Cos Cob resident Jim Finn announced on Wednesday that he is a Democratic candidate for Greenwich First Selectmen. The municipal election in Greenwich will take place on November 7, 2023.
Earlier this month, Republican First Selectman Fred Camillo announced ahead of an RTC endorsement that he was running for a third term. Also announcing candidacies for re-election were Republican Selectwoman Lauren Rabin and Republican town clerk Jackie Budkins, but not tax collector Heather Smeriglio.
Finn, 61, recently retired after a 30+ year career in politics, journalism and corporate communications where he had roles as chief communications officer at Chase, Oracle, Avaya and Computers Sciences Corp.
Finn and his wife Irene Cunanan, who works at Chase Bank in Greenwich, have lived in Cos Cob for 27 years. Finn said their sons James, 31, and Sam, 29, had great experiences attending Greenwich Schools in grades K through 12.
Finn explained that he did not have the DTC’s endorsement, but indicated to them he was pursuing the nomination and had recently appeared before their nominating committee.
“I expect to learn more in coming days as they pursue their slate of candidates and indicated that I’m pursuing the nomination for First Selectman.”
“What’s really animating me for this run is that I’ve noticed is that our neighbors are talking to each other in ways I don’t recognize. We need to restore civility in this town. Unfortunately there is one party with a cult problem in the RTC,” he said. “As a result we’re not getting what we need for our schools. We’ve gotten to the point where we condemned Central Middle School. We need to fix and fully fund the schools.”
Also, he said, “We need to take these culture wars out of here. They need to get the heck out of our libraries,” he continued. “This is a very smart town and people don’t need to be told what they can and can’t read. I’ve seen some of these Patriots come to my church and use inappropriate language to our Governor and Rector.”
Finn said he believed 2023 was the year Democrats could take back the First Selectman job.
“We haven’t had (a Democratic First Selectman) in 20 years, and the town has been under Republican control for 98 of 100 years. We need to elect a Democratic First Selectman and a BET that is Democratic. Otherwise we won’t fix and fully fund the schools.”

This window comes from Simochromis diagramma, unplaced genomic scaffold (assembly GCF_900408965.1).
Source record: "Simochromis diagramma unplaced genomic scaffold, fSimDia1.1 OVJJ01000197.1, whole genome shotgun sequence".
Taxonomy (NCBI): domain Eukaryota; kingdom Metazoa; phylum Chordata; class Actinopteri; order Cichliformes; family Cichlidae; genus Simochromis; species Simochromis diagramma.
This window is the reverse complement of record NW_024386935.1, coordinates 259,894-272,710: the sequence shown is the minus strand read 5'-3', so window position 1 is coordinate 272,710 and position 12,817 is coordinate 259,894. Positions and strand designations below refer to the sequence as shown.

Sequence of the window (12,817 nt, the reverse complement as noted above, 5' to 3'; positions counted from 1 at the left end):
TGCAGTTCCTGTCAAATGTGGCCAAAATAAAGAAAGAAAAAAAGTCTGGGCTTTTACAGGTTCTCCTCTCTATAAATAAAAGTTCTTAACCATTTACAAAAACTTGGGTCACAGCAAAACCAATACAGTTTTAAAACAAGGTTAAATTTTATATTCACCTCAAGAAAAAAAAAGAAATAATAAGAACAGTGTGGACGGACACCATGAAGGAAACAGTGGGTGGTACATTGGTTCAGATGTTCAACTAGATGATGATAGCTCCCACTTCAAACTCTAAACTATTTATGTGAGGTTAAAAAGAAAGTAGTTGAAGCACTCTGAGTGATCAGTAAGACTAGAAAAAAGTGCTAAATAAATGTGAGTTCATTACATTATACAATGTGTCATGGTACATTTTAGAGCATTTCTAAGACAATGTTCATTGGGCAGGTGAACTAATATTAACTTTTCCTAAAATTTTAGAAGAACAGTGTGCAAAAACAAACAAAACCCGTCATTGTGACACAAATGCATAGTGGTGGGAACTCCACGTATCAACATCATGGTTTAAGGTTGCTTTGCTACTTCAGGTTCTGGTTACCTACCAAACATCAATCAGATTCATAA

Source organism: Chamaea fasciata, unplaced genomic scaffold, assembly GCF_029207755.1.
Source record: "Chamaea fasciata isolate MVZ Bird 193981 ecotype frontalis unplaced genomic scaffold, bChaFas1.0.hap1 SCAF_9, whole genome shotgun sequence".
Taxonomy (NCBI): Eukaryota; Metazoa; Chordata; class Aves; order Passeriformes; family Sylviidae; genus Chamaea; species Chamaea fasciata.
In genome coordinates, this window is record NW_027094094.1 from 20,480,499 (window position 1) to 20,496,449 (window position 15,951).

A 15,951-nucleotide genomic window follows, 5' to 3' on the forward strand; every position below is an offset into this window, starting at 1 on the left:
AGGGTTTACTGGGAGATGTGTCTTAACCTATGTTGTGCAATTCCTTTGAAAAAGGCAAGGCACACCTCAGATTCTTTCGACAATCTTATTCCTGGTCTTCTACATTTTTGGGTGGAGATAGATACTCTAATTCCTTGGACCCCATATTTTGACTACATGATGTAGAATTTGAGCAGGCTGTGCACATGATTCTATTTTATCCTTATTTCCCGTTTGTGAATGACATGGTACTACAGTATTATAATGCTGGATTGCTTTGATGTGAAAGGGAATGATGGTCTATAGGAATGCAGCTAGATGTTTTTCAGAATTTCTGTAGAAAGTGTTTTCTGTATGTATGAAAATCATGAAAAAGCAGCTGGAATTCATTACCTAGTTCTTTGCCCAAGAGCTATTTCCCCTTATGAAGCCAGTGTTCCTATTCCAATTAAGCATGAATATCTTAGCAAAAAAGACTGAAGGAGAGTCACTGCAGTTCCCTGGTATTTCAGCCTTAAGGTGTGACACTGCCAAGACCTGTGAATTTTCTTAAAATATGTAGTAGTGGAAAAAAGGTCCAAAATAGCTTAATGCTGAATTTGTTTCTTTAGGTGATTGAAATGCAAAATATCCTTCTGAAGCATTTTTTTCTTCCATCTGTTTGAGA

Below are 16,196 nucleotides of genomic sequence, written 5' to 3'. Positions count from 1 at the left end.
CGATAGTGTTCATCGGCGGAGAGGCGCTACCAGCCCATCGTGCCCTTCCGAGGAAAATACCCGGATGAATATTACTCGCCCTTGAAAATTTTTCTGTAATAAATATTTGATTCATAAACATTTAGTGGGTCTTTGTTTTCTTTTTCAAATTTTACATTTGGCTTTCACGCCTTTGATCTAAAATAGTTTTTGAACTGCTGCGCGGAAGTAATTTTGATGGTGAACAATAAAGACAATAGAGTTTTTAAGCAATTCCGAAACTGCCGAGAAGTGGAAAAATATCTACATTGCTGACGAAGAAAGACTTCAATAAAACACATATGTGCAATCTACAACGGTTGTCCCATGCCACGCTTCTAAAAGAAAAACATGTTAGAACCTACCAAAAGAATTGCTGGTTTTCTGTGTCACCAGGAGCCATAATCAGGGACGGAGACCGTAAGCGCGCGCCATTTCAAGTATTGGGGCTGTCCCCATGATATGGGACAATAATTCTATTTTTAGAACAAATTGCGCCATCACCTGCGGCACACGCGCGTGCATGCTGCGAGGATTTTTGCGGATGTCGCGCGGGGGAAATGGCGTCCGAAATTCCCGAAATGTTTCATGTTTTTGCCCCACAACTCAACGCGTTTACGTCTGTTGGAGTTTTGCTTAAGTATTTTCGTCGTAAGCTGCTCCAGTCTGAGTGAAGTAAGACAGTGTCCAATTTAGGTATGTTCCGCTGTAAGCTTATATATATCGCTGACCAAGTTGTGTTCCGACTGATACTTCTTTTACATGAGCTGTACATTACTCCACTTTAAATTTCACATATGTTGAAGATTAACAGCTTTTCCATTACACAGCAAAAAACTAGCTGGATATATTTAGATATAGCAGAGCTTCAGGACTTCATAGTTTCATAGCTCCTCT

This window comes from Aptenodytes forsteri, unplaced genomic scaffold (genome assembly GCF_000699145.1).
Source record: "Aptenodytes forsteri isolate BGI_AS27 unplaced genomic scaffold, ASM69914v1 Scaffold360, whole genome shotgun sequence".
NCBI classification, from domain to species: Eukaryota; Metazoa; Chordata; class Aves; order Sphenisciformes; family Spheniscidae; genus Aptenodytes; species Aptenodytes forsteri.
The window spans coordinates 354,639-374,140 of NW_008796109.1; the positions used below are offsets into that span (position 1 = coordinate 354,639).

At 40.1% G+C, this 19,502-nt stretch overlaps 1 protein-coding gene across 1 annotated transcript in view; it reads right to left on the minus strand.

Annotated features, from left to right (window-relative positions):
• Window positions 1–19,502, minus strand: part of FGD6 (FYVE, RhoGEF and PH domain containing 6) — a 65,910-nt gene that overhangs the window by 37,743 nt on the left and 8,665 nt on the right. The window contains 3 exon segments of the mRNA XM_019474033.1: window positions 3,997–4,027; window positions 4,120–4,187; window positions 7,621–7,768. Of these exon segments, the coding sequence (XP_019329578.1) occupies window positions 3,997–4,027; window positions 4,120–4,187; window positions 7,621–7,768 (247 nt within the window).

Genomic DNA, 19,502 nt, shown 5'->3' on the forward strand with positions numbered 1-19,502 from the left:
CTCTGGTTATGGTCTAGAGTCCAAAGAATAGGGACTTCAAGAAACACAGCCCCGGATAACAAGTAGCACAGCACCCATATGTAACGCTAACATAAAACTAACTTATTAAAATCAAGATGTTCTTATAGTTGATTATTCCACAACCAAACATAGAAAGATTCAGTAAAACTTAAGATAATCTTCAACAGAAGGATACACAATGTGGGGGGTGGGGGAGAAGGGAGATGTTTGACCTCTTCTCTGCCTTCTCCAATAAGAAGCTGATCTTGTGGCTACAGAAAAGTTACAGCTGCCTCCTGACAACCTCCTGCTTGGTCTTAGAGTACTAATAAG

Finn said he was concerned that the town might miss the June 30 deadline to apply for state grant money for a new Central Middle School.
“We’re facing a situation where just a few weeks ago we thought we were $20 million short, and now we’re $40 to $50 million short based on the newest construction estimates,” he said.
“The Board of Education knows what’s needed in education and (their estimate) came in in the right place, but unfortunately the Republicans have decided that we can’t have good schools.”
Finn said he believed the key skills for a successful First Selectman were communications and leadership, and that those skills had made him successful in his career working with world class CEOs like Larry Ellison at Oracle and former Chase CEO Bill Harrison.
“We did the JP Morgan/Chase deal together,” he said. “That’s the centerpiece of the First Selectman role: It’s a communications role and a leadership role. You have to have a vision for what you’re trying to communicate.”
Finn said it would be his priority to fix the public schools.
“When I hear we have the largest capital budget in history – there’s a reason for that. It’s because you were so far behind and you’re catching up,” he said. “We can do better.”
Finn said his neighborhood had “re-gentrified” in the past three years with mostly young families from places like Brooklyn, whose children attend Cos Cob School, and that the value proposition for Greenwich real estate remained consistent with when he moved to Cos Cob.
“Great public schools are driving of property values,” he said.
“They came for the same reason I moved here from Paris in 1996. I could have had more property in a competing town, but I came here for the schools – great teachers, students and parents,” he said. “The next generation is here.”
As for his next steps, Finn said he had yet to register his campaign with the state.
“I will when I know more from the nominating committee, that hasn’t happened yet,” he said. “But I think a Democrat can win. I think people really upset about what’s happening at Old Greenwich School and CMS and the kind of things they’re saying, and a Republican BOE member going on a nationally viewed program and talking down our schools is unacceptable.”
Asked his next step if the DTC leadership does not nominate him for First Selectman on the party’s slate, Finn said, “It will help people tune in if there’s multiple candidates. We’re the party of ideas.”
“We have one job: fix the schools,” he said. “We don’t have a ‘wokeism’ problem in Greenwich Schools. This town is too smart for that.”
Reached for comment, DTC chair Joe Angland said the DTC Nominating Committee was interviewing prospective candidates for all positions, and expects to report on them to the DTC at their June 14 meeting. The DTC will then endorse candidates at its late July meeting.
“At this point, there is no recommendation from the Nominating Committee, much less decision by the DTC,” he said.